For better and worse, Tennessee's wild victory against Troy on Saturday will always dot the record books.
The Vols' offense and quarterback Tyler Bray set records for production, while the defense set records for futility in a season that has already seen a lot of it.
The 55-48 victory was much better than the alternative — a stunning upset defeat — as coach Derek Dooley and players noted after the game. But it raised plenty of questions about the direction Tennessee must take in its three final regular-season games.
If Tennessee is going to beat Missouri, Vanderbilt and Kentucky, are the Vols going to have to win it like this? Can they?
The Vols (4-5, 0-5 SEC) play Missouri (4-5, 1-5) on Saturday at Neyland Stadium (TV: WVLT, 12:21 p.m.)
While the Vols were contending with Troy, Missouri lost to Florida
14-7 in a game at Gainesville that looked nothing like Tennessee's slugfest.
Missouri and Florida combined for 611 yards. Troy and Tennessee each had more than that alone, and combined for 1,439.
Tennessee's defensive woes were due in part to two longtime culprits — big plays and maddening inefficiency on third down.
Troy converted 10 of 19 third-down opportunities, many on third-and-long, keeping the defense on the field for 99 plays and 37 minutes of possessions.
It was hard to find fault in the Vols' offense, of course. But in the past, Dooley has told the offense to tap the brakes a bit to ease the pressure on the defense.
Dooley didn't do that on Saturday, and the resulting performance can be interpreted in two ways. Is it important to give the offense free rein to batter opposing defenses, giving the Vols the best chance to outscore opponents? Or must the offense be adjusted to help the struggling defense?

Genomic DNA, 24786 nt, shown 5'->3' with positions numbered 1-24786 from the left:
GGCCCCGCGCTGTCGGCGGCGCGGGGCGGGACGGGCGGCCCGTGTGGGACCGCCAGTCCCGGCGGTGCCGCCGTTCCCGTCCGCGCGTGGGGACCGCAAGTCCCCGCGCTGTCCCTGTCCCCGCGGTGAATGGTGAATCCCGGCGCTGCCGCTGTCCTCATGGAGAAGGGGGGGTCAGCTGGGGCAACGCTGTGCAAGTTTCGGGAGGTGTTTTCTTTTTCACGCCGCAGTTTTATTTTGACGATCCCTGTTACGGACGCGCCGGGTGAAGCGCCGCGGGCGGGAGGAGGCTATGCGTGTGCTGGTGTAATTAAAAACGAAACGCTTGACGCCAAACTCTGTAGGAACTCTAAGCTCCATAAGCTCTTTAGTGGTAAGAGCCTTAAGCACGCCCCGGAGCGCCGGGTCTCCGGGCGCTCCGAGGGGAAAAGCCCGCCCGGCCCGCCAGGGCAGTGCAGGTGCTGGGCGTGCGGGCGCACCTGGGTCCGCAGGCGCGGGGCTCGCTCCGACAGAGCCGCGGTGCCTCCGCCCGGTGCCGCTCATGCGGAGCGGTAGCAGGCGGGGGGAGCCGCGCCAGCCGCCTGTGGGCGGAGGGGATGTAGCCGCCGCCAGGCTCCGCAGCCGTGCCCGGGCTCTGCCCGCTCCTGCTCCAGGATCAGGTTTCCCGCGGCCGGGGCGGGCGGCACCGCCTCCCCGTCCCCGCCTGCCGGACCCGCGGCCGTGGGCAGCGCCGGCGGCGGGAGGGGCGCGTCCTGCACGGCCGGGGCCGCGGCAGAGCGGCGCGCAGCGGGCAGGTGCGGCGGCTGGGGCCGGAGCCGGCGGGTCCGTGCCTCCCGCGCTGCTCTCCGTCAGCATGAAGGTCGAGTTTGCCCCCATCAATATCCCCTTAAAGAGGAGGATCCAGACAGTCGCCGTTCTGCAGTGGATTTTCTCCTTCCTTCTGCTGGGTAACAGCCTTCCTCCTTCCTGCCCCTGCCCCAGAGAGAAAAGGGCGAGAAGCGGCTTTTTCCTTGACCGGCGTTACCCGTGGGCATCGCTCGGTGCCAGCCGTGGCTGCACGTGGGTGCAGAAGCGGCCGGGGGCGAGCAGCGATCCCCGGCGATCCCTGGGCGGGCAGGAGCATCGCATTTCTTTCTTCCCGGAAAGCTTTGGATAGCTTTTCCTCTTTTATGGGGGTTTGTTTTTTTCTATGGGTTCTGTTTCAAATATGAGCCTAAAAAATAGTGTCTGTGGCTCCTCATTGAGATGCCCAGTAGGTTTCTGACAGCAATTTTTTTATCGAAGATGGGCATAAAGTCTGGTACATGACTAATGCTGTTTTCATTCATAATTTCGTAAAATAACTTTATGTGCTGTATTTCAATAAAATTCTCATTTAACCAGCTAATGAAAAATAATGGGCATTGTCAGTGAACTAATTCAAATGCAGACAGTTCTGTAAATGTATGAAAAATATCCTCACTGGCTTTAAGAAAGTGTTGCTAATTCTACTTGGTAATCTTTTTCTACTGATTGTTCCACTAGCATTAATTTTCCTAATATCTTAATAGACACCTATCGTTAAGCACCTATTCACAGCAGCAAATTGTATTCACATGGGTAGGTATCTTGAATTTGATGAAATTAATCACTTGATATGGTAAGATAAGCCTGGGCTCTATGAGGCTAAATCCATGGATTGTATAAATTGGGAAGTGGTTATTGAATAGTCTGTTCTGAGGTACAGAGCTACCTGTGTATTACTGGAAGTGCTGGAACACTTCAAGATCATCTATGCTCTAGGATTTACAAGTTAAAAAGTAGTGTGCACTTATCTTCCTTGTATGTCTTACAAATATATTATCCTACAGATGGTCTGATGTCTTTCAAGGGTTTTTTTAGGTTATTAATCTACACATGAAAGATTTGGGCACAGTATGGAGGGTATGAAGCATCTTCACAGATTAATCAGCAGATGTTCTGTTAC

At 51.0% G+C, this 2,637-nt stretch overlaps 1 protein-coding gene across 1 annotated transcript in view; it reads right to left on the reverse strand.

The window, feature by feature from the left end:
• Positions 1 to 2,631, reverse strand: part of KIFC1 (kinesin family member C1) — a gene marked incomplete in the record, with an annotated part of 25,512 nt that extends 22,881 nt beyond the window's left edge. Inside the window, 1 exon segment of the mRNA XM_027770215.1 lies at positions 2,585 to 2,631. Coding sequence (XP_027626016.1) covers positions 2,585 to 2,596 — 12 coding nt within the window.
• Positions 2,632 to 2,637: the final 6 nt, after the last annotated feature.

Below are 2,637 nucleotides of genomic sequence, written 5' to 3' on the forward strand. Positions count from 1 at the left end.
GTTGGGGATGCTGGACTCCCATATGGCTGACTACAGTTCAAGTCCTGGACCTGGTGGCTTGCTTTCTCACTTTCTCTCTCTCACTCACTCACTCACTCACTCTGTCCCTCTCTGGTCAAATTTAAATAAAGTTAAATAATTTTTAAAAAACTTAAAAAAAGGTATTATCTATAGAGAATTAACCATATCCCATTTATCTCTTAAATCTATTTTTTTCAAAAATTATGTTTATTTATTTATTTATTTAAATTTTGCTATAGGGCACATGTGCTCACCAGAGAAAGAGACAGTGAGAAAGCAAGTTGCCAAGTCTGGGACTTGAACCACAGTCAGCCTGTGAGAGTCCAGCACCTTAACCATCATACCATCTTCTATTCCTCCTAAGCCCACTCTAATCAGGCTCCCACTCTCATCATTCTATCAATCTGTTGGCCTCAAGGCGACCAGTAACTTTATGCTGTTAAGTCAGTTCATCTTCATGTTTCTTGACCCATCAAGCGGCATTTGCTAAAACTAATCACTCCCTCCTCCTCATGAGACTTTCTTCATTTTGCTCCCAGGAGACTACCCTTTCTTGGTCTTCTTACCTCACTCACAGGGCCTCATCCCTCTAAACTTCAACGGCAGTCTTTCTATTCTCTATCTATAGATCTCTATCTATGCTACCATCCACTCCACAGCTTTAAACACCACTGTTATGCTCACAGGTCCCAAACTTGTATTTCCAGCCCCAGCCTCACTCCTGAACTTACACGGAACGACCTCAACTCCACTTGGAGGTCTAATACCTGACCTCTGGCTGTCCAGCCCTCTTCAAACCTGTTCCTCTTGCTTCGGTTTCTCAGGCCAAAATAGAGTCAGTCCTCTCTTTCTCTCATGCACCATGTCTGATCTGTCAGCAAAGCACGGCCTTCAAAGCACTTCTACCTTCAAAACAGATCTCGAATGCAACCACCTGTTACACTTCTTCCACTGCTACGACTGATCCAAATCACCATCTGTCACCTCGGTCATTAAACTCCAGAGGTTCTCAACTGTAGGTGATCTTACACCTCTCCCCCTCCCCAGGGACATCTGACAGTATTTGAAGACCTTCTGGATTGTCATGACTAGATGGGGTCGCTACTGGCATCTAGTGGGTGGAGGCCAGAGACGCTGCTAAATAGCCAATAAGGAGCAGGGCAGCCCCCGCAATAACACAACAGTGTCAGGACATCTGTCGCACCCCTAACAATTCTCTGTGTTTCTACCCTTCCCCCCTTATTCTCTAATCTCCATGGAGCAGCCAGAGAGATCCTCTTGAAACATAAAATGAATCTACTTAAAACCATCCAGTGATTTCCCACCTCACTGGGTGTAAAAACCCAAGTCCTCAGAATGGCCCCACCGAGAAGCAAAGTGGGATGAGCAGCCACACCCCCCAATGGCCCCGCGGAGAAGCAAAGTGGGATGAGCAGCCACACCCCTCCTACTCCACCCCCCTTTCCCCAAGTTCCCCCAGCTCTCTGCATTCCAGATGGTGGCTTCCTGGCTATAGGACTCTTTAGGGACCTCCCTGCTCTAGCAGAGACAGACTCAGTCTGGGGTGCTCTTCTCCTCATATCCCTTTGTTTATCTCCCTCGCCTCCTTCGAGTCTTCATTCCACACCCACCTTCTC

"I never said (to slow down) because, man, I just felt like they could never stop us," Dooley said. "You know, early in the game, I thought we could just pull away. But we never really could because every time we'd (score), they'd come back."
Because there was so much scoring on Saturday, it's easy to forget that Tennessee led 28-10 in the second quarter and seemed on the verge of putting the game away.
The dreaded third downs were the culprit again for the defense. Facing third-and-12 from deep in its territory, Troy receiver Chandler Worthy caught a 37-yard pass that kept the drive alive.
The Trojans scored five times on their next five possessions, all drives of longer than 60 yards.
"It was ridiculous," Dooley said. "Well, we play cover-two, they hand it off and we have nobody can tackle the guy. The linebacker can't get off the blocks. The D-line can't get off the block, and the safeties don't see it quick enough. We play cover-one, three deep, they throw it over our corner's head."
Dooley sighed as he repeated Troy's total offensive output, 721 yards.
"That's a big number," Dooley said.
It's not one that the Vols want to see again.
Evan Woodbery covers Tennessee football. Follow him at www.Twitter.com/TennesseeBeat.